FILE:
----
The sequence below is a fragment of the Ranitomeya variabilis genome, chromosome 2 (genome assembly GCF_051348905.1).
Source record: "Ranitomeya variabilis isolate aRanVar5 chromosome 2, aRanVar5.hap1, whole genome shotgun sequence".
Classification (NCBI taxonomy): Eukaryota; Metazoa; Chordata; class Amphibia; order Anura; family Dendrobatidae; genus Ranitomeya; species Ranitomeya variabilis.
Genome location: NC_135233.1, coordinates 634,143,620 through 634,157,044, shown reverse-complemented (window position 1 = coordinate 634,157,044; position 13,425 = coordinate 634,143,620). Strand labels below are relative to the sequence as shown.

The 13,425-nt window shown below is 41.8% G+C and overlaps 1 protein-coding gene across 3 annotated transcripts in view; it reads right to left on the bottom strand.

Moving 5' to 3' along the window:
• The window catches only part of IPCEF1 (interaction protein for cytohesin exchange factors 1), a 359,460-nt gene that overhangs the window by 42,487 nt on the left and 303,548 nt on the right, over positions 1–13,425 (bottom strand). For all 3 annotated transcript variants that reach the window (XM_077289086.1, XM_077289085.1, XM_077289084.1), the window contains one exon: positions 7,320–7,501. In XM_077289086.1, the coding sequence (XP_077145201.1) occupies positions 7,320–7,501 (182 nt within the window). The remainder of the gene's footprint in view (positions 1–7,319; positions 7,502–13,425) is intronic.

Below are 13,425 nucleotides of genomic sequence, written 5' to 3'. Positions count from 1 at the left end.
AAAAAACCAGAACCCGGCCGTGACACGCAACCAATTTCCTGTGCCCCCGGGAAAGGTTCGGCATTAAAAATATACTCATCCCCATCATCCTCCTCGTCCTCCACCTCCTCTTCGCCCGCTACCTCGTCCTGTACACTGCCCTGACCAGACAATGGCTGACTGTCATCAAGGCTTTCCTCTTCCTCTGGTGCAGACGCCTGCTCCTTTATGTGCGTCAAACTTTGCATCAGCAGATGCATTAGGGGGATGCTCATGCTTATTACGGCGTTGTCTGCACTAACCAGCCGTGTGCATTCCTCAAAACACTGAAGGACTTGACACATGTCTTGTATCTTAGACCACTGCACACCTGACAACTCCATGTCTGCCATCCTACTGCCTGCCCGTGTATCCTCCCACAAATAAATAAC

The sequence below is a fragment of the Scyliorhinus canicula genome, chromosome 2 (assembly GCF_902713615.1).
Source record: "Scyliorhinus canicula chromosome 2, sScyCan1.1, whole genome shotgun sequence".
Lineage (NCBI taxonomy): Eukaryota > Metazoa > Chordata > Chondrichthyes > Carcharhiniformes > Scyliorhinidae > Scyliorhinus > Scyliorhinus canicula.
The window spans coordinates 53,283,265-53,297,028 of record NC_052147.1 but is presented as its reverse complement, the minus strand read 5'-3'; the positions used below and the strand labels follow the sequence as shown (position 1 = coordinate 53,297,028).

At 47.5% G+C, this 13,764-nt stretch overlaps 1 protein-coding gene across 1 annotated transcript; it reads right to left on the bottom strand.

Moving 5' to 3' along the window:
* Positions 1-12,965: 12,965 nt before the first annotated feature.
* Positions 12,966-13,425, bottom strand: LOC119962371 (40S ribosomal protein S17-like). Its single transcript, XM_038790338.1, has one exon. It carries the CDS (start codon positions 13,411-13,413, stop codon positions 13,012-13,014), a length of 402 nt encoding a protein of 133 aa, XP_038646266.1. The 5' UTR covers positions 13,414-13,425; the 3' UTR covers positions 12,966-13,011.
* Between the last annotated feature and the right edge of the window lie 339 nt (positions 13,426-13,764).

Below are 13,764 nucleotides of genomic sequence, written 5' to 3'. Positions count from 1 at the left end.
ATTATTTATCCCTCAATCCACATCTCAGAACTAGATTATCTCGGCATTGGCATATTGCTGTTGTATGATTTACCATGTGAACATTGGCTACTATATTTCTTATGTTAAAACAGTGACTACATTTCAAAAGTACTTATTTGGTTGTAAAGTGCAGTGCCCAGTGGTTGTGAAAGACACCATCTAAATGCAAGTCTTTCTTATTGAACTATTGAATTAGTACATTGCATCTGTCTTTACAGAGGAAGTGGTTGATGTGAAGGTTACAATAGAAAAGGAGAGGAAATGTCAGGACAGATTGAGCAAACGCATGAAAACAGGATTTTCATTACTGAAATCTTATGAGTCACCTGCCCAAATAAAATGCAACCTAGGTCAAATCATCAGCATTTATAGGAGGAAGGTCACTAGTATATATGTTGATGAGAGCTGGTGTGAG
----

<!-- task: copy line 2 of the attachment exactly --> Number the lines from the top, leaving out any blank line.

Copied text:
Source record: "Ranitomeya variabilis isolate aRanVar5 chromosome 2, aRanVar5.hap1, whole genome shotgun sequence".